In any event, don't be stampeded into something by what you "heard" - the actual reviews of this lens are in fact surprisingly good. Look at the one on Photozone.de, a source I have come to trust over the years.
     
  8. You guys are awesome. The only reason I decided to try and get a better lens right away is because my brother is
    actually a very good photographer (tylerhaegele.com) and I knew he'd be able to help me with any questions about
    certain situations and techniques. I've asked him SO many things these last couple days though, so I figured I'd post
    here for a while so I didn't "wear out my welcome" with him. He has already taught me basics of aperture, ISO, shutter
    speed, focusing, and a lot more to get me started. The only cameras I've owned are a Kodak Easy Share, Olympus
    1030SW, and more recently a Sony DSC-H20. The Sony was nice because it had a lot of manual settings I could play
    with like a DSLR.

    I am by no means trying to make a living through photography. Those things like vignetting, CA, soft corners,
    distortion, etc. don't really bother me. As long as my subject is in focus I'll be happy- the most I'll do with a photo is
    print off an 8x10 and stick it in a frame, or put it in my photobucket! I have a 7month old and he will be my main
    subject along with nature now and then (avid angler) and just normal things like the Zoo, landscapes, and sports. That
    is another reason it is hard to talk to my brother sometimes- his opinion is that of a perfectionist that does this for a
    living and spends thousands on a single lens. If I ask him "will this lens work", he tends to think if it will work for him,
    instead of me. Thanks again, and I think I'll hang onto that 18-55 for now until I decide if it isn't performing well
    enough.

    By the way, another thing I do is airbrush fishing lures to sell, so I will be taking macro shots occasionally.

    Thank you!
     
  9. "By the way, another thing I do is airbrush fishing lures to sell, so I will be taking macro shots occasionally."​
    That will be an entirely different conversation I expect! In the meantime, . . . use what you got and start saving!
    By the way, . . . Does your Brother use Canon EOS? If yes, then hopefully your relationship is such that you can borrow some of his lens for a trial run!
     
  10. Haha yeah he uses an EOS but I think he literally loves his camera more than his girlfriend of 6yrs! He might let me try them out
    while he stands right next to me though.... maybe.

    I think I might save up for that EF 200mm f/2.8L USM. It doesn't have IS, but the f/2.8 seems like it will make up for it. At what shutter
    speed does IS really start to make a difference?
     
  11. It depends on the focal length of course, a wide angle lens will give you a wider field of view, so is able to be shot slower without sig. degredation from movement. The oft quoted rule is 1/(eff. focal length) = shutter speed, but IS should (and I say should because it depends on technique) allow you to shoot at several shutter speed below that. (so for example, w/o IS @ 18mm, shoot at down to about 1/30 sec (since on your crop (1.6x), 18mm is eff. 29mm)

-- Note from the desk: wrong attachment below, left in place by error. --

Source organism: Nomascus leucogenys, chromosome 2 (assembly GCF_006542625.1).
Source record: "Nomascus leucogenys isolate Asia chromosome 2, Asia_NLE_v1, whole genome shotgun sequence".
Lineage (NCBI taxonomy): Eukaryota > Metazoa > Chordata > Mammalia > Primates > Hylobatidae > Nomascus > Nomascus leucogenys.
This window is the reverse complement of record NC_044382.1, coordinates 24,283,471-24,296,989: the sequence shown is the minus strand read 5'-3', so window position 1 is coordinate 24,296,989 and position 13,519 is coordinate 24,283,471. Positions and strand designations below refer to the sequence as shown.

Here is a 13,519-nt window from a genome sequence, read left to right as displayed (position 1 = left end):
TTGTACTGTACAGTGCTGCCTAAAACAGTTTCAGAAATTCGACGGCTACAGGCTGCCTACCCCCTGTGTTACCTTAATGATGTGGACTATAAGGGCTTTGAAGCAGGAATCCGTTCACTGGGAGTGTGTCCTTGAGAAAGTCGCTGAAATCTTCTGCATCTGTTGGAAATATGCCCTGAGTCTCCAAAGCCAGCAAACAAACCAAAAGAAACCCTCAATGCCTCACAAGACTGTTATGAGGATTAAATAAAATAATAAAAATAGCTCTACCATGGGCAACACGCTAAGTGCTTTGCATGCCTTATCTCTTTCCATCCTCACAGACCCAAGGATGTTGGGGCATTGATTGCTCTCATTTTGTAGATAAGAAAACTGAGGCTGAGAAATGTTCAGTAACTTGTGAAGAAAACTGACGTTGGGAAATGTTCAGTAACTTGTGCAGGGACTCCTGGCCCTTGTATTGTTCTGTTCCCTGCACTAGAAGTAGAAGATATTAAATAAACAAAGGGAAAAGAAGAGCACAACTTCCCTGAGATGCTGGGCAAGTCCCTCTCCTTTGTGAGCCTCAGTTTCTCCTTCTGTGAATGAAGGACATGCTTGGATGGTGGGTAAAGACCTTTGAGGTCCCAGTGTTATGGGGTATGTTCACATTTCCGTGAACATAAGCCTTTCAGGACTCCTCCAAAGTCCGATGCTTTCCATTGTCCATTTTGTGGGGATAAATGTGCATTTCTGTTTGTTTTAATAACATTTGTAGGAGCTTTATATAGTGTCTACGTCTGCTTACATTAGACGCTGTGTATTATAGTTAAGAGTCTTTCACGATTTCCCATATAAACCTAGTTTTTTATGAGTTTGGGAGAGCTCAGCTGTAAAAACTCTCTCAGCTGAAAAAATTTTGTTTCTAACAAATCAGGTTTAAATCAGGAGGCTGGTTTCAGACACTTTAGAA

My personal recommendation to your original post is to either sell the 18-55 and buy a single 'vacation' lens, which will serve ALL your focal length needs for awhile (such as an 18-200 IS, or a Tamron 18-270mm VC ("VC" is tamron's IS)), or to keep the 18-55 and buy a telephoto zoom for the long end (70-300mm IS for example) that is in your price range. Even though the quality of these lenses won't match that of a 200/2.8 at least you'll have a kit that's more than a one trick pony.
    Getting a 200/2.8L prime is probably a waste of time and money for a good long while. on your crop the effective length is 320mm, so it will be unuseably narrow for 99% of the everyday shooting you might want to do. Yes, It will take a marvelous picture of a bird, or a groundhog, or even a jet at the airshow, but your wife might be a little upset if you can't even take pictures of the kids w/ your $$$$s of dollars of eqp. like I said: One trick pony. Of course if you keep the 18-55, at least you'd be able to take pics at the B-day party.
     
  12. At what shutter speed does IS really start to make a difference?​
    One answer is that it depends on how long the lens is. The sort of old saw about how slow you can shoot with a lens is that you're likely to get an acceptable shot if you keep the shutter speed above 1/focal length of the lens.
    For a 200mm lens, that would mean 1/200 of a second.
    This is only a very rough rule, however. Some people can hold steady at incredibly slow speeds, while others (the very, very nervous) get shake with a 50mm lens at 1/125. See ( http://www.photo.net/beginner-photography-questions-forum/00YATC ) for more discussion on this in recent posts. A Google™ of the site will reveal lots more.
    The real answer is that you will get camera shake at slow speeds no matter how long the lens is or isn't. The thing is that you just don't notice it in the broad field of coverage of the wide angle lenses.
     
  13. Gotcha- thanks for clearing that up. If I hang onto the 18-55 (or get one similar to that range), and get the 200mm
    f/2.8L, will there be any situations that I won't be covered- besides the obvious long range with low light? Keep in mind
    I also have a nifty fifty.

    Thanks for that 1/focal length tip! That should give me a decent idea on the limitations of a lens I'm looking at. This
    stuff is a lot more complex than I expected, but I love learning about new things. Already learned just about everything
    to do with fishing and airbrushing so photography is my new project! My brother has a 35L and Sigma 85 with his 1ds
    Mark III so I might play around with those when he's not looking. Haha

    By the way, you guys have some AMAZING photos.
     
  14. Hi Jordan. Thats a bucket full of good advice... now you can go shoot photos.. put them on photonet and we will give you helpTIP. post in the beginners questions forum it is moderated to provide help. if you want help in working your way rou nd photonet. ask and we will help .regards miken
     
  15. I,m not into sure,but some were in march will be all L line new on US market . It like double your saving not going to sorry!
     
  16. If you only go with the 18-55 and a 200mm, you're obviously missing the span from 55-200, a pretty critical range. You could pick up the 55-250 IS, which is the complement to your 18-55 to fill in the gap. Save the 200 for low light shots, or use a teleconverter for more reach.
     
  17. Another thing to note about Image Stabilisation: if the subject is moving non-linearly then it will be of little use. It is used when you have a stationary subject but the ambient light is lower than can allow steady hand-held shooting (read: low shutter speed). On some lenses IS has two modes, one of which will allow you to pan horizontally (on a subject moving more or less linearly) and still get a steady shot.